Both teams, comprised of roughly twenty representatives each, will be supervised by figures who possess rare and valuable experience speaking to their adversaries. Masoom Stanekzai – a confidant of President Ashraf Ghani and former government minister with long involvement in peace efforts – will lead Kabul’s delegation. Earlier this summer, the Taliban announced that Sher Abbas Stanekzai, their negotiation team leader during recent bilateral talks with the U.S. and a former official of their “Islamic Emirate” in the 1990s, would continue to lead their team. But in early September the group named a new lead negotiator, Maulvi Abdul Hakim, one of the movement’s most senior religious clerics and legal minds, who was serving as the “chief justice” of the Taliban’s shadow government court system. Hakim, long a clerical peer of Taliban leader Emir Haibatullah and said to enjoy his personal confidence, does not have diplomatic or formal negotiating experience. However, the Taliban’s deputy emir and chief of the political office in Doha, Mullah Abdul Ghani Baradar, is set to continue overseeing negotiations, as he did for the talks leading to the U.S.-Taliban agreement.
A critical difference in the two teams is that in recent months the Taliban have begun rotating out the more junior members of their political office and appointing some of their leadership council’s most senior and respected members in their place – a move that may give the Taliban negotiating team more authority to speak on the movement’s behalf. On the other hand, the Afghan negotiating team consists of more junior or peripheral figures who will represent major political stakeholders. The Afghan government seems to have recognised this imbalance, and has sought to augment its negotiation team’s efforts by deploying its special envoy for peace to Doha, along with an “advance team” of supporting government officials. Abdullah Abdullah, head of the High Council for National Reconciliation, and Foreign Minister Atmar will attend the opening ceremony along with the negotiation team. President Ghani has even selected one of the negotiation team members to become the new state minister for peace – though at the cost of furthering tensions between political camps in Kabul (see below).
Notwithstanding the Taliban’s preference for Afghans alone to be in the room, several diplomats involved in the process believe U.S. representatives will be present at times, as will the Qatari hosts. Under these circumstances, the U.S. will likely wind up serving as de facto facilitator. That is an awkward role for it to play, given that it is an interested party with an outsized role in Afghanistan’s conflict and an evident political interest in pushing for a swift settlement. Historically, mediation of peace talks has been more successful in the presence of a neutral, third-party facilitator or mediator. Outside mediation was discussed and nearly agreed to in earlier stages of U.S.-Taliban talks, but after President Donald Trump abruptly suspended negotiations in September 2019, the Taliban grew resistant to the idea, perhaps out of mistrust. That said, a small group of negotiation experts and diplomats from several key nations and the UN are poised in Doha to provide support to the process from “outside of the room”. The U.S. presence also means a continued prominent role for the special representative for Afghanistan reconciliation, Zalmay Khalilzad, who spearheaded the talks with the Taliban and has personally driven much of the diplomatic pressure to keep the process moving forward since February.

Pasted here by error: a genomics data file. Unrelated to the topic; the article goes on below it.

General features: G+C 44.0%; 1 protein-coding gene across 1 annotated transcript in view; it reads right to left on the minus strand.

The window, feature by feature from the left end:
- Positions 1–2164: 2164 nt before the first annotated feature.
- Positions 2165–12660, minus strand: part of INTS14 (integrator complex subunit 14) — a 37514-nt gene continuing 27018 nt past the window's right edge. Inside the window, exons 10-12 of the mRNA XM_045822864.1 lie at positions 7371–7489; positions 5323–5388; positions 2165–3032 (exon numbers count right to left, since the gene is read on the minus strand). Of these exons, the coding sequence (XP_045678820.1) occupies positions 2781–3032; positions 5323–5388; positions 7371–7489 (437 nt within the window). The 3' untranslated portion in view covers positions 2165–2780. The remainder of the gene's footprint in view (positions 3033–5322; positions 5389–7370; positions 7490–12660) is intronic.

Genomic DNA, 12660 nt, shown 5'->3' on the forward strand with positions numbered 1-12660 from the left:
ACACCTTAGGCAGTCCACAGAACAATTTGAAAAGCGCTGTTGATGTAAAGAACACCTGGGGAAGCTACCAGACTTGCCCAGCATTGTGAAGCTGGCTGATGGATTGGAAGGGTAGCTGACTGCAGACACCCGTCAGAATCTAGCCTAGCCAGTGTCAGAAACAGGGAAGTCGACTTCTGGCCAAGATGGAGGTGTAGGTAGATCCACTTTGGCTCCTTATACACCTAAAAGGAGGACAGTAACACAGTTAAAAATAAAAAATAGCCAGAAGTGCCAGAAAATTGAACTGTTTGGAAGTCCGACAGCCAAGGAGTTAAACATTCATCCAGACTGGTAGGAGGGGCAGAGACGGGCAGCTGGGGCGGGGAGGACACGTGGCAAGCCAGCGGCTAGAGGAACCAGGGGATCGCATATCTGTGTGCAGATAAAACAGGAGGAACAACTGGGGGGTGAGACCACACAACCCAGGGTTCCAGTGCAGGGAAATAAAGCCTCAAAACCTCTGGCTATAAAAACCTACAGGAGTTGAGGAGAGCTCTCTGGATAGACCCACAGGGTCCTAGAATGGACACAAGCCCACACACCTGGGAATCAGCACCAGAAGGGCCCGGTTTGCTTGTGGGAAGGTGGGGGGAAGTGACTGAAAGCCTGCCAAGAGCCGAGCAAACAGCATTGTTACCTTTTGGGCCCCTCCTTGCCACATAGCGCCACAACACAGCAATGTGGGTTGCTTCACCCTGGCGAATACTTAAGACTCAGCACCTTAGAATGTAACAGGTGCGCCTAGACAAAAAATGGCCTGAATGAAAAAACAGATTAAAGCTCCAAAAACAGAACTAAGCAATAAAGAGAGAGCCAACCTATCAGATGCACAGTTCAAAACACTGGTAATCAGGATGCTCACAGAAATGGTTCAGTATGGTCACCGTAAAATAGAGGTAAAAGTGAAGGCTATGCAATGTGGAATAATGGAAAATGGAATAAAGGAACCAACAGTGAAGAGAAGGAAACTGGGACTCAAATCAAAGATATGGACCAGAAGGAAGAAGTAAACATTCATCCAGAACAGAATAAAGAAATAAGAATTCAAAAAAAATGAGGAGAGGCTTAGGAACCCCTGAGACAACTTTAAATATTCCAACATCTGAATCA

Will the Taliban agree to a lasting ceasefire at the outset of talks?
The Taliban have consistently rejected the Afghan government’s offers to agree to a lasting ceasefire since they partook in an Eid holiday ceasefire in mid-2018. Nearly two years passed after that truce until the group declared another three-day Eid ceasefire in May 2020 – and then only at the urging of the U.S., with the assurance that doing so would speed up the plodding pace of prisoner releases. At the end of the Eid al-Fitr holiday, prisoner releases stalled and violence again rose across the country. By late July, the U.S. found itself pressing both sides to enter another three-day ceasefire on the occasion of Eid al-Adha, in order to reset and jumpstart the process yet again.
Based on their prior resistance, their insistence on a narrow interpretation of the deal with the U.S., and the consistency of their messaging on this point, the Taliban are highly unlikely to agree to a comprehensive ceasefire in the opening round of intra-Afghan negotiations. The U.S.-Taliban agreement states that intra-Afghan talks will include discussion of such a ceasefire but does not commit the Taliban to it.